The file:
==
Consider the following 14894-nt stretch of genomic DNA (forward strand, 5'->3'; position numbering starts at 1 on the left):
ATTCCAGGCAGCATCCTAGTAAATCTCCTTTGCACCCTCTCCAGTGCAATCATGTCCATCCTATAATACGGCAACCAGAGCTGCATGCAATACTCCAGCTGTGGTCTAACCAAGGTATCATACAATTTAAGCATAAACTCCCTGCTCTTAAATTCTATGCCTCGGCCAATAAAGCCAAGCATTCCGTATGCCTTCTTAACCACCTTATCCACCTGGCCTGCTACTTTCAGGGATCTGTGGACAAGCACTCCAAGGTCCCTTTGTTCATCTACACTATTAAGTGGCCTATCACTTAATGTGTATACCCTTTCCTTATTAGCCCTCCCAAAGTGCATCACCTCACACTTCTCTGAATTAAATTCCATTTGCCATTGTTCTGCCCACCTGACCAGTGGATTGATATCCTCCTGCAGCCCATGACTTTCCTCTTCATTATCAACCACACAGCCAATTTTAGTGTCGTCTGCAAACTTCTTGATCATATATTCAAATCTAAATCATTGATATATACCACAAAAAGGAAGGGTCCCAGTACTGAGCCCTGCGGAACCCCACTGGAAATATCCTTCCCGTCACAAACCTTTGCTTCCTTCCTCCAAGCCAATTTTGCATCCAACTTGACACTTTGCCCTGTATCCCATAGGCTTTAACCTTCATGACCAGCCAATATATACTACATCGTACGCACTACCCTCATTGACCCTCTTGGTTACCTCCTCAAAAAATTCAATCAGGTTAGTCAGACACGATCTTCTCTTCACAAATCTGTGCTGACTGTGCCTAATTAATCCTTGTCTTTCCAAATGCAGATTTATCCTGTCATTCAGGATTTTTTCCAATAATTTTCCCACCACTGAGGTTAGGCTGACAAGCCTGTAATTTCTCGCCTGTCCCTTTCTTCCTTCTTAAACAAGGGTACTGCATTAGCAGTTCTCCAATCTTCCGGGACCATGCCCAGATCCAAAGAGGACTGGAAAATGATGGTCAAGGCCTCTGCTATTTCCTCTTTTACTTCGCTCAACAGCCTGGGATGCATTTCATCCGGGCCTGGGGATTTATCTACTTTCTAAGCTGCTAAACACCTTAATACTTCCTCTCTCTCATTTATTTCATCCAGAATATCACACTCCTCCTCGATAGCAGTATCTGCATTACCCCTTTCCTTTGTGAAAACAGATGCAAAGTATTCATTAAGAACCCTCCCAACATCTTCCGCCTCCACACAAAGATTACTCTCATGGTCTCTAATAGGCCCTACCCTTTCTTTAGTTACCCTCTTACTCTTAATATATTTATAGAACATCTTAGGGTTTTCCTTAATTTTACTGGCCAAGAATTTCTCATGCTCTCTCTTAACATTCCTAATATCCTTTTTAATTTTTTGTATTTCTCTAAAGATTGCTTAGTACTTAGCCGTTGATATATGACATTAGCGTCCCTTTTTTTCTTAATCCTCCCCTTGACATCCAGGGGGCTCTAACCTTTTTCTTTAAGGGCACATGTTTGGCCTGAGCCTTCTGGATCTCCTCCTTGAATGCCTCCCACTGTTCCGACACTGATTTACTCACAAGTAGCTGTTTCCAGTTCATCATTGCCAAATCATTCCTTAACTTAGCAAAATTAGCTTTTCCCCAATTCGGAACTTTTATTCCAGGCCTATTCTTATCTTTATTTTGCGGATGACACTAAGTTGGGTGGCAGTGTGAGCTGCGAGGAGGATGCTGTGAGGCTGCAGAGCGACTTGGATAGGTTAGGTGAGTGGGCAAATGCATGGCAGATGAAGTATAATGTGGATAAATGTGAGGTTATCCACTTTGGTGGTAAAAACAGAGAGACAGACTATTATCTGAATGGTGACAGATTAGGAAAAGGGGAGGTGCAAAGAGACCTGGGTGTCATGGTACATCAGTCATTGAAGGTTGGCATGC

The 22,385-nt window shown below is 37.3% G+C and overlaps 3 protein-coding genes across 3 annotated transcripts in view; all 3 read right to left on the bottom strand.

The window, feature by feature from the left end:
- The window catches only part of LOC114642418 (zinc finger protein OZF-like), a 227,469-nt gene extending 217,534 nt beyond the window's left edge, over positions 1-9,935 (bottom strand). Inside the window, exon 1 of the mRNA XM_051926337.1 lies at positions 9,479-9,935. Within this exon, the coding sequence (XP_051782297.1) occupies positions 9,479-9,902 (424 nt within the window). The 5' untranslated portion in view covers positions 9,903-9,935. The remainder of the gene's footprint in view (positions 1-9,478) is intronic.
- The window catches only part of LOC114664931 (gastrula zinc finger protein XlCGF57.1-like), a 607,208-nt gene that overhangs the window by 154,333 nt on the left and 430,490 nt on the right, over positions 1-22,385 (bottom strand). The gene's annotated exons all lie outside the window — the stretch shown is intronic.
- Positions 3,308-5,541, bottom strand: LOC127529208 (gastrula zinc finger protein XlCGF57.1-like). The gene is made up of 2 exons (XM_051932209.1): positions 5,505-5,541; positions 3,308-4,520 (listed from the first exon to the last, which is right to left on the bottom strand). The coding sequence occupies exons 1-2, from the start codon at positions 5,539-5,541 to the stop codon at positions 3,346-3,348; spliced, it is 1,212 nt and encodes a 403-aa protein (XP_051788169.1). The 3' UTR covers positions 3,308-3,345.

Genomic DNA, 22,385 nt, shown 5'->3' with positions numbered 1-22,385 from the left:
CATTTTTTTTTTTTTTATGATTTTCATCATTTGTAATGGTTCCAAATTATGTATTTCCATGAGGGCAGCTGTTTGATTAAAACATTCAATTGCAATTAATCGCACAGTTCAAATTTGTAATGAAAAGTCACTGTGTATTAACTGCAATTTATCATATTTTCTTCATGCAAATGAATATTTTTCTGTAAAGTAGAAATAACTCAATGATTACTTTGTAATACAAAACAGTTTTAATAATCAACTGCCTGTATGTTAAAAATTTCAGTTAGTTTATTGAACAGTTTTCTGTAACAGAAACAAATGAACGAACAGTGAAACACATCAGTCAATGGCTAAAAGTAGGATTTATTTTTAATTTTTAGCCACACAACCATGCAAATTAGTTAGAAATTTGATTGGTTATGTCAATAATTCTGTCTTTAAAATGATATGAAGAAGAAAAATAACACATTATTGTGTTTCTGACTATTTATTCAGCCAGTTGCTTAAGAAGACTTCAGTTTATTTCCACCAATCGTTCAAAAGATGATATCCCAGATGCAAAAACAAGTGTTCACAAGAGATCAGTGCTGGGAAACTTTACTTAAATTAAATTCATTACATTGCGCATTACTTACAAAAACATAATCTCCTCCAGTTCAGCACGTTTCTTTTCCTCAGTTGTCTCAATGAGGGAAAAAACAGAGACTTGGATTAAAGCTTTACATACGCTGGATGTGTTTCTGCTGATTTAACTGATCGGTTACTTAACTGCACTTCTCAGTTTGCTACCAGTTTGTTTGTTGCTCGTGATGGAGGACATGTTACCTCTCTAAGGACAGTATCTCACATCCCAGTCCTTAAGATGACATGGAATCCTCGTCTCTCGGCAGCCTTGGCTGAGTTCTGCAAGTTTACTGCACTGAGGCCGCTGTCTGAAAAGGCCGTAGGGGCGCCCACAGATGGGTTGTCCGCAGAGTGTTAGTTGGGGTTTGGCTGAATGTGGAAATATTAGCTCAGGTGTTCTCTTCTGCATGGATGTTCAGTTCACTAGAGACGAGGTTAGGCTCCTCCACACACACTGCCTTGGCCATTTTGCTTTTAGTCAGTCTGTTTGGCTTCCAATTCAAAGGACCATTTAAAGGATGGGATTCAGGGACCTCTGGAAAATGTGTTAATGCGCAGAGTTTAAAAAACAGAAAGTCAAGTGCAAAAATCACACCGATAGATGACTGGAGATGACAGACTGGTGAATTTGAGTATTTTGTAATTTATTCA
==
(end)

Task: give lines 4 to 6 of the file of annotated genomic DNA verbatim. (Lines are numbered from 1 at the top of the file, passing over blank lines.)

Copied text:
The window, feature by feature from the left end:
- The window catches only part of LOC114642418 (zinc finger protein OZF-like), a 227,469-nt gene extending 217,534 nt beyond the window's left edge, over positions 1-9,935 (bottom strand). Inside the window, exon 1 of the mRNA XM_051926337.1 lies at positions 9,479-9,935. Within this exon, the coding sequence (XP_051782297.1) occupies positions 9,479-9,902 (424 nt within the window). The 5' untranslated portion in view covers positions 9,903-9,935. The remainder of the gene's footprint in view (positions 1-9,478) is intronic.
- The window catches only part of LOC114664931 (gastrula zinc finger protein XlCGF57.1-like), a 607,208-nt gene that overhangs the window by 154,333 nt on the left and 430,490 nt on the right, over positions 1-22,385 (bottom strand). The gene's annotated exons all lie outside the window — the stretch shown is intronic.